An open letter to The Huffington Post

You will not see many posts on this blog in which I express anger. I am not an angry person, and generally I do not choose to use the creative process over something that pisses me off.

Today I spent the day with my mother. We went to the mall, did some shopping, and went to Red Lobster for dinner after. As I was enjoying my cheddar bay biscuits I decided to check in on Facebook. I was horrified to see status updates about a bombing at the finish line of the Boston Marathon today. I had flashbacks of the Newtown shooting, and I silently prayed this wasn’t another massacre as I Googled the bombing on my smart phone.

The first link that popped up was to an article on the Huffington Post. I’m not a fan of HP, but I clicked on it anyway because I was quickly looking for some information and I wasn’t going to be picky about it. I was sad to read the news of what had happened today, but I will admit that I was extremely relieved as it appears the number of casualties are low.

Boston Marathon-Explosions

When I got to the bottom of the article, I saw there was a photo gallery of the events that took place. I tend to be curious, so I decided to check it out. There was a warning that there would be graphic pictures on the slide show. I expected that. But the photos that were posted appalled me to the core, to the point where I wished I could unsee the pictures I saw. I stopped looking after the second picture…. I thought about it all night, and the drive home. After I arrived home, I made the decision to revisit the article and look through all the pictures.

I am very angry and offended by the insensitivity of HP, and I have decided to post an open letter to them.

Huffington Post,

I love that in America, when a tragedy happens people around the country want to be as informed as possible about what takes place in an event such as what happened today during the Boston Marathon. The more we know hurts our hearts, but we want to know the dynamic of the situation because we are compassionate and want to be well-informed.

I get that the media has an obligation to report the news as accurately as possible to the country, and to the rest of the world. I also get that when there is an opportunity to show pictures and video footage you show them to us.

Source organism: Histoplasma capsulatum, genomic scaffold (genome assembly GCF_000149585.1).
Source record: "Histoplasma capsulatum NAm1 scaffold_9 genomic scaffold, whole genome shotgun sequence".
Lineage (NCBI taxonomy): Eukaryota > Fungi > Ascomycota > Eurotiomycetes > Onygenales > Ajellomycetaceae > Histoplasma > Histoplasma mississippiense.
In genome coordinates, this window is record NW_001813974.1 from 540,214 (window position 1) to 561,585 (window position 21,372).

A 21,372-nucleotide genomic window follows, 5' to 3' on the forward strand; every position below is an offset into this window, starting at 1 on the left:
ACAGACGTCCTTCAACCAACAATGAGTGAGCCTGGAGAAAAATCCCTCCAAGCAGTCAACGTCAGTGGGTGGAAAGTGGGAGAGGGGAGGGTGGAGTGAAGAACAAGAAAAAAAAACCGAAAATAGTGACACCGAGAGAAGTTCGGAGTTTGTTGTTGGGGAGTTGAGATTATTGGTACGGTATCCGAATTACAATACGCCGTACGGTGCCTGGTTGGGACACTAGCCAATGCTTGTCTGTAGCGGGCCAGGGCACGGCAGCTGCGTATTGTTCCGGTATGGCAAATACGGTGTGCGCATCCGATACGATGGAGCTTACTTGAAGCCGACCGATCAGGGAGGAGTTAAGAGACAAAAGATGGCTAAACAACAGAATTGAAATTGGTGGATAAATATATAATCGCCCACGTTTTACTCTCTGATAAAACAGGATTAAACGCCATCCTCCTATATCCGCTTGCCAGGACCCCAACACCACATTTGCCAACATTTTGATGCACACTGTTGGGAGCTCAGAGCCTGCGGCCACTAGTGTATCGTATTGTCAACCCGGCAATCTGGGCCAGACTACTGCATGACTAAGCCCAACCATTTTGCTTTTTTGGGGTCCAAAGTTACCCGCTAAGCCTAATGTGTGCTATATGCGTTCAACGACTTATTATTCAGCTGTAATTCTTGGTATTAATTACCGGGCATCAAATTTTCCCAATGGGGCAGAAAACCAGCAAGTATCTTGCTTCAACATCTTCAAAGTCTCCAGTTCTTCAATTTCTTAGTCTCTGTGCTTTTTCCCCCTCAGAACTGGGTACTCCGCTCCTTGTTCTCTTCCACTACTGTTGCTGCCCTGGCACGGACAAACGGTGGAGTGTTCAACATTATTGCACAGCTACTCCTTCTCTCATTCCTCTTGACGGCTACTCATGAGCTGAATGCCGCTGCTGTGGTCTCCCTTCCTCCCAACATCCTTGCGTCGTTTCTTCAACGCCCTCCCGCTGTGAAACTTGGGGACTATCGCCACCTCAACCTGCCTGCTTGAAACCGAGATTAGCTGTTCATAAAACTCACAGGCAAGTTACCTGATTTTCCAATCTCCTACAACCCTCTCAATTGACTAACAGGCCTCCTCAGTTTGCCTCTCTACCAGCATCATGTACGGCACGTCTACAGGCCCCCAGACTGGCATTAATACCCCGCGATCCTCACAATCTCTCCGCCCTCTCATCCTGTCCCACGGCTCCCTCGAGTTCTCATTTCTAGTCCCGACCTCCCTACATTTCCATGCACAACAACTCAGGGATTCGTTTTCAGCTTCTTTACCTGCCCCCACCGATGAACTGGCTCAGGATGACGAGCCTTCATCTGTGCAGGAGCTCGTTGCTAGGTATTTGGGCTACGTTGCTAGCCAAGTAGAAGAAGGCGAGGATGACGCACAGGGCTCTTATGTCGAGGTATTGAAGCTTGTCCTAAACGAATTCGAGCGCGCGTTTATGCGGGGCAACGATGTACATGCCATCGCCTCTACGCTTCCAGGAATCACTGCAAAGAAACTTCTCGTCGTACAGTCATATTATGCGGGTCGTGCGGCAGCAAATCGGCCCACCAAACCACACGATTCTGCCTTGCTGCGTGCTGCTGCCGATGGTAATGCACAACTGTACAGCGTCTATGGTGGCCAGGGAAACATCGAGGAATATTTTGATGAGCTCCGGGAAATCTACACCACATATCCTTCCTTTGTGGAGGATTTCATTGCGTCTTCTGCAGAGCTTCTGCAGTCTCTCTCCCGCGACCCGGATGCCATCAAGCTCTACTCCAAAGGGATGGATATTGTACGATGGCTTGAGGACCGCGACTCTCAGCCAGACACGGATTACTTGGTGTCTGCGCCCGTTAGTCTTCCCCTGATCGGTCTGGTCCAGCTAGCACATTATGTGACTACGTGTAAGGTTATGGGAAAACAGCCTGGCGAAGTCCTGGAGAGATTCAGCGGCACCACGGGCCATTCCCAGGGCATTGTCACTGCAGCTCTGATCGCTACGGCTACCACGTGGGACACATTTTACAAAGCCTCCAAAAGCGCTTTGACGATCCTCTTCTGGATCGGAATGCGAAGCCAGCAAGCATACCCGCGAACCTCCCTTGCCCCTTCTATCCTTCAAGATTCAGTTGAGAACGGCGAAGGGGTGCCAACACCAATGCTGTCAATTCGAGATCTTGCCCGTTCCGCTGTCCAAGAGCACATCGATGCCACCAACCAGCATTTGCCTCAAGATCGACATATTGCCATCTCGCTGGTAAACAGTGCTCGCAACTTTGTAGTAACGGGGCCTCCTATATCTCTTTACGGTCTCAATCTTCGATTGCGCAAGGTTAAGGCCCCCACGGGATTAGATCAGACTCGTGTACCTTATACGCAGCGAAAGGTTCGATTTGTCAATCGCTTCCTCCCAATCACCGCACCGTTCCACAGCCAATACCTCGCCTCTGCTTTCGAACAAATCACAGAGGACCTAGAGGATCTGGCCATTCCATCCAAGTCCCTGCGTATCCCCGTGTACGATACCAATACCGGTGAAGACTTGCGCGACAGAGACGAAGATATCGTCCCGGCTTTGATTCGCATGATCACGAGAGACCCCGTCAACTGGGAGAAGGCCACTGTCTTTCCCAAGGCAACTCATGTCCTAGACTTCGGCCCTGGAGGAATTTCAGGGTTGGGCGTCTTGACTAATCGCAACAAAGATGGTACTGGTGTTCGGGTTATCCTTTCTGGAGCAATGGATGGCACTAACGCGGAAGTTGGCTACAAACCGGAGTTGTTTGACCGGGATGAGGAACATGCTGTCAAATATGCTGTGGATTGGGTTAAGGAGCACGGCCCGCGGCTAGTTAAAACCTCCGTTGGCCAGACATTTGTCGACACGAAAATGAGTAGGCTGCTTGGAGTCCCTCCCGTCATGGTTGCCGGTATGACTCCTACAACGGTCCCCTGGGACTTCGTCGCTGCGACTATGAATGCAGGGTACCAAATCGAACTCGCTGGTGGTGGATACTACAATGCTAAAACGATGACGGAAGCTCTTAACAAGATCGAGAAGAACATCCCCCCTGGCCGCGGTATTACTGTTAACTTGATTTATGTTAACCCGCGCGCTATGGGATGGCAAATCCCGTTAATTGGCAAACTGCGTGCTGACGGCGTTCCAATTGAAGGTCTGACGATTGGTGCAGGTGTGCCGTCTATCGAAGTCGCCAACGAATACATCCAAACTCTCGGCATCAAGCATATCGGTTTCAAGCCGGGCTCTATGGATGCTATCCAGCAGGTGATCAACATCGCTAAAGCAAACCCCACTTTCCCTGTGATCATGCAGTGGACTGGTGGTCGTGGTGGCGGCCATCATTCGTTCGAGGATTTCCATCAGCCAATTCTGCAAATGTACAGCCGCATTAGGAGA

What I do not get, is why it is at all necessary to show pictures of a man in a wheelchair with his feet blown off, a helpless man on the ground surrounded by mass amounts of blood, or a man holding his beloved that has been injured by the blast. I looked through every picture on that slide show. The majority of the pictures posted on this slide show showed the dynamic of the tragedy that took place today, without needing to show any photos that were as disturbing as what I saw this evening.

It is very clear to me that you unnecessarily showed these graphic photos for one reason; to get as many views to your website for this piece of news as possible. It’s all about ratings, it almost always is these days with the media. How would you feel if the man whose feet were blown off in the photo was your brother, father, uncle or son? And how would it make you feel if that photo was all over the internet for the whole world to see? The thing is, you and your staff probably didn’t think about that at all.

The insensitivity of the slide show your website posted makes me absolutely sick. I looked on Fox News, NBC News, Yahoo News, and ABC News…. They did not show the disturbing photos that you did. ABC news did show the photo of the man in the wheelchair whose feet were blown away by the blast, but they at least had the decency to crop the photo, careful not to show the extent of his injuries.


You should be ashamed of yourselves for the insensitivity you showed today, all for the sake of ratings. Shame. On. You.


One pissed off American.


2 thoughts on “An open letter to The Huffington Post

  1. I have accidentally seen too many photos from too many tragedies since 9-11. I avoid looking at photos like the plague. It is too hard to unsee. I do not feel I miss out on anything by avoiding the gore.

  2. When I was a teenager, I got into journalism. I admired it, because I thought it was a large group of people on a crusade to show the truth to the whole world. But as I grew up I realized that was just not true. A lot of journalists care so much more about shock value and ratings than they do the truth. This is why when tragedy strikes, I often avoid the news. I do not want to see photos of people who were mutilated in an explosion. I do not need to see those things to know what’s going on.

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